Description: Comets have long been proposed as a potential means for the transport of complex organic compounds to early Earth. For this to be a viable mechanism, a significant fraction of organic compounds must survive the high temperatures due to impact. We have undertaken three-dimensional numerical simulations to track the thermodynamic state of a comet during oblique impacts. The comet was modeled as a 1-km water-ice sphere impacting a basalt plane at 11.2 km/s; impact angles of 15{sup o} (from horizontal), 30{sup o}, 45{sup o}, 65{sup o}, and 90{sup o} (normal impact) were examined. The survival of organic cometary material, modeled as water ice for simplicity, was calculated using three criteria: (1) peak temperatures, (2) the thermodynamic phase of H{sub 2}O, and (3) final temperature upon isentropic unloading. For impact angles greater than or equal to 30{sup o}, no organic material is expected to survive the impact. For the 15{sup o} impact, most of the material survives the initial impact and significant fractions (55%, 25%, and 44%, respectively) satisfy each survival criterion at 1 second. Heating due to deceleration, in addition to shock heating, plays a role in the heating of the cometary material for nonnormal impacts. This effect is more noticeable for more oblique impacts, resulting in significant deviations from estimates using scaling of normal impacts. The deceleration heating of the material at late times requires further modeling of breakup and mixing.
Date: July 18, 2007
Creator: Liu, B T; Lomov, I N; Blank, J G & Antoun, T H
Partner: UNT Libraries Government Documents Department

Patch-based Adaptive Mesh Refinement for Multimaterial Hydrodynamics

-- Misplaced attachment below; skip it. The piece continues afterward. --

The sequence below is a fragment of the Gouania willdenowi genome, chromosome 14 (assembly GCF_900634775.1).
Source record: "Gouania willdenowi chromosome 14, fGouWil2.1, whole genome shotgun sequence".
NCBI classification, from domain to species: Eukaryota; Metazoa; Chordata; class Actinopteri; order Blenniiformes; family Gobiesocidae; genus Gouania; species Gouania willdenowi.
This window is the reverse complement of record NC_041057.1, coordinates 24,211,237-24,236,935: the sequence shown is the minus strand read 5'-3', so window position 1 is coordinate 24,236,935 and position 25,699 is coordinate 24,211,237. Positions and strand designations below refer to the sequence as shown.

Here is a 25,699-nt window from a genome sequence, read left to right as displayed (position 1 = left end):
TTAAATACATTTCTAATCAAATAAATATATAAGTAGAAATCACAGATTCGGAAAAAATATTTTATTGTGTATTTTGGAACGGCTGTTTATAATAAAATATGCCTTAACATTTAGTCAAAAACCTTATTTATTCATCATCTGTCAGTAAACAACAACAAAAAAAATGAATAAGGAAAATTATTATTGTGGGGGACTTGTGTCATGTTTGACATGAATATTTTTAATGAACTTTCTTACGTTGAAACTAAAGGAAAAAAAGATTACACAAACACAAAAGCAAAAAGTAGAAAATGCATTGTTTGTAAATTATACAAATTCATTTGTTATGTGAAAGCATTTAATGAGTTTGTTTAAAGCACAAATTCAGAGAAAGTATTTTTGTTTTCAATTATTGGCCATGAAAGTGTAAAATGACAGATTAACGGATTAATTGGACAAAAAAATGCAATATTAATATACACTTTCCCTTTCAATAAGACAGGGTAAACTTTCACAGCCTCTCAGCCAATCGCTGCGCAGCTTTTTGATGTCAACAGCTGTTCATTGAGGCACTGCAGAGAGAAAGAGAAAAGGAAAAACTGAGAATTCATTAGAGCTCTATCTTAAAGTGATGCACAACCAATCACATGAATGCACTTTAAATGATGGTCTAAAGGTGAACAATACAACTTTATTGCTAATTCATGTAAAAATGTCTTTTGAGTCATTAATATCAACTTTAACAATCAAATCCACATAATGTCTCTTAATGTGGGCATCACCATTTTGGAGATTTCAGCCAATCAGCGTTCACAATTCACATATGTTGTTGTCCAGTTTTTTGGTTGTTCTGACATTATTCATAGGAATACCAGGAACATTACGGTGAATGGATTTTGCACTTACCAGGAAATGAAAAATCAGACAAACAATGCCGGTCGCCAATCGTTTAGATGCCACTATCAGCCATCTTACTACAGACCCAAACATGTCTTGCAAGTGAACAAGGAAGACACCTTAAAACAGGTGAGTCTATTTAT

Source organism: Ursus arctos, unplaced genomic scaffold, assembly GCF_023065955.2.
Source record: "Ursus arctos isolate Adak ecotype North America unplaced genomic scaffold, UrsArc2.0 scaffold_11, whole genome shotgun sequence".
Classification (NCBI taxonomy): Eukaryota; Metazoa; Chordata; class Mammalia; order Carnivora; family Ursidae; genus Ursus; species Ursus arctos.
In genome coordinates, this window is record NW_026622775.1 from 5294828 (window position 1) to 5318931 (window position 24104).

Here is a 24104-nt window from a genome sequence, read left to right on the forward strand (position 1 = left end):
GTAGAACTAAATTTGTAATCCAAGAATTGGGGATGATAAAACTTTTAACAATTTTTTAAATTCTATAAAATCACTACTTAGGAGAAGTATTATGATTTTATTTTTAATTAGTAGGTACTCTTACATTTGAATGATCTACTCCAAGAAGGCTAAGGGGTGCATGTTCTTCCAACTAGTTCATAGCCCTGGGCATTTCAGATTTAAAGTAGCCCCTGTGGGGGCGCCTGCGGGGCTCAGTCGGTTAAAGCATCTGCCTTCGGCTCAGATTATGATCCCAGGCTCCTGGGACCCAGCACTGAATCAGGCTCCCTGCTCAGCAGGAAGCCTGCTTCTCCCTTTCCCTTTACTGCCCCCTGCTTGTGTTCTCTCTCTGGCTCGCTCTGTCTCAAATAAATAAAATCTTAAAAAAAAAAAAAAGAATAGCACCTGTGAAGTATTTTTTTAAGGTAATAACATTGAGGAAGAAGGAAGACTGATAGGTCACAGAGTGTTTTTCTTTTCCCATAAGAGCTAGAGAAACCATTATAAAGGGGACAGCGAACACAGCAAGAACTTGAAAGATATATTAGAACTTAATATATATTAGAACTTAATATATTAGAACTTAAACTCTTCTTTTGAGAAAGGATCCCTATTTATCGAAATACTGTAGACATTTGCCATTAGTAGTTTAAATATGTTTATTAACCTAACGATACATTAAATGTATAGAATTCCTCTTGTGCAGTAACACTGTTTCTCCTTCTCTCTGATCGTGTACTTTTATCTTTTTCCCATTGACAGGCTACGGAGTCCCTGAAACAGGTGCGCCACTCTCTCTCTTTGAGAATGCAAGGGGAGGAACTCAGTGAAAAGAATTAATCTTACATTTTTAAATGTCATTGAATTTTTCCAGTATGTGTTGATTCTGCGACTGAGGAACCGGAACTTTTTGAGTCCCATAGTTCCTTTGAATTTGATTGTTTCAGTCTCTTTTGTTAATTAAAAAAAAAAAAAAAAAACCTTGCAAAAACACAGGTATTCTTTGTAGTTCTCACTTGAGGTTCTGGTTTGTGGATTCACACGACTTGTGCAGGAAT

Description: We present a patch-based direct Eulerian adaptive mesh refinement (AMR) algorithm for modeling real equation-of-state, multimaterial compressible flow with strength. Our approach to AMR uses a hierarchical, structured grid approach first developed by (Berger and Oliger 1984), (Berger and Oliger 1984). The grid structure is dynamic in time and is composed of nested uniform rectangular grids of varying resolution. The integration scheme on the grid hierarchy is a recursive procedure in which the coarse grids are advanced, then the fine grids are advanced multiple steps to reach the same time, and finally the coarse and fine grids are synchronized to remove conservation errors during the separate advances. The methodology presented here is based on a single grid algorithm developed for multimaterial gas dynamics by (Colella et al. 1993), refined by(Greenough et al. 1995), and extended to the solution of solid mechanics problems with significant strength by (Lomov and Rubin 2003). The single grid algorithm uses a second-order Godunov scheme with an approximate single fluid Riemann solver and a volume-of-fluid treatment of material interfaces. The method also uses a non-conservative treatment of the deformation tensor and an acoustic approximation for shear waves in the Riemann solver. This departure from a strict application of the higher-order Godunov methodology to the equation of solid mechanics is justified due to the fact that highly nonlinear behavior of shear stresses is rare. This algorithm is implemented in two codes, Geodyn and Raptor, the latter of which is a coupled rad-hydro code. The present discussion will be solely concerned with hydrodynamics modeling. Results from a number of simulations for flows with and without strength will be presented.